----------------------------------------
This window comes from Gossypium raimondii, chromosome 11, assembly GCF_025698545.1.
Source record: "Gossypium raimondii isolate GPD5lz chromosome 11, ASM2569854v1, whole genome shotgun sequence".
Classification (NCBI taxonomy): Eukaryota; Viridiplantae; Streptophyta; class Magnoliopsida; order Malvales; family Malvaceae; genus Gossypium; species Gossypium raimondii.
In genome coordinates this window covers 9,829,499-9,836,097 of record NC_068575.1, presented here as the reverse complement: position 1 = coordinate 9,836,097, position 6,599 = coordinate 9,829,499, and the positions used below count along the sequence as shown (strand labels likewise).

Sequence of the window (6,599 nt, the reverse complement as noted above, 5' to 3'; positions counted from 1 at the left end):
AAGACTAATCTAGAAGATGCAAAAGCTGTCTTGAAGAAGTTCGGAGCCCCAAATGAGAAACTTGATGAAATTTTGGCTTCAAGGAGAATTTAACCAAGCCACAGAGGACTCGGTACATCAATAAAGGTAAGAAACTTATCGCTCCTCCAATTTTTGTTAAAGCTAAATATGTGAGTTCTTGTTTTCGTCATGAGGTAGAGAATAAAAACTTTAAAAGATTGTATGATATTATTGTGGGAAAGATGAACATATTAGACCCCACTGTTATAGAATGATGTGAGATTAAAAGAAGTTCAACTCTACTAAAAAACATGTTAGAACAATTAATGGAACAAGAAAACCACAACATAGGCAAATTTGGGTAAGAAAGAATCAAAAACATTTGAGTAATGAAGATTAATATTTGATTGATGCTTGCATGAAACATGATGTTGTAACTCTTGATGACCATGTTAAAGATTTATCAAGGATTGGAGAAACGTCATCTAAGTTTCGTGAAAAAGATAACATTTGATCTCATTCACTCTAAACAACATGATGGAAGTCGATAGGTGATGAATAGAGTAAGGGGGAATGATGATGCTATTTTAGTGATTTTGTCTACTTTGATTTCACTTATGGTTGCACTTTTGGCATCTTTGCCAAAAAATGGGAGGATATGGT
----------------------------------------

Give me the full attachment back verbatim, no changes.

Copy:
This window comes from Gossypium raimondii, chromosome 11, assembly GCF_025698545.1.
Source record: "Gossypium raimondii isolate GPD5lz chromosome 11, ASM2569854v1, whole genome shotgun sequence".
Classification (NCBI taxonomy): Eukaryota; Viridiplantae; Streptophyta; class Magnoliopsida; order Malvales; family Malvaceae; genus Gossypium; species Gossypium raimondii.
In genome coordinates this window covers 9,829,499-9,836,097 of record NC_068575.1, presented here as the reverse complement: position 1 = coordinate 9,836,097, position 6,599 = coordinate 9,829,499, and the positions used below count along the sequence as shown (strand labels likewise).

Sequence of the window (6,599 nt, the reverse complement as noted above, 5' to 3'; positions counted from 1 at the left end):
AAGACTAATCTAGAAGATGCAAAAGCTGTCTTGAAGAAGTTCGGAGCCCCAAATGAGAAACTTGATGAAATTTTGGCTTCAAGGAGAATTTAACCAAGCCACAGAGGACTCGGTACATCAATAAAGGTAAGAAACTTATCGCTCCTCCAATTTTTGTTAAAGCTAAATATGTGAGTTCTTGTTTTCGTCATGAGGTAGAGAATAAAAACTTTAAAAGATTGTATGATATTATTGTGGGAAAGATGAACATATTAGACCCCACTGTTATAGAATGATGTGAGATTAAAAGAAGTTCAACTCTACTAAAAAACATGTTAGAACAATTAATGGAACAAGAAAACCACAACATAGGCAAATTTGGGTAAGAAAGAATCAAAAACATTTGAGTAATGAAGATTAATATTTGATTGATGCTTGCATGAAACATGATGTTGTAACTCTTGATGACCATGTTAAAGATTTATCAAGGATTGGAGAAACGTCATCTAAGTTTCGTGAAAAAGATAACATTTGATCTCATTCACTCTAAACAACATGATGGAAGTCGATAGGTGATGAATAGAGTAAGGGGGAATGATGATGCTATTTTAGTGATTTTGTCTACTTTGATTTCACTTATGGTTGCACTTTTGGCATCTTTGCCAAAAAATGGGAGGATATGGT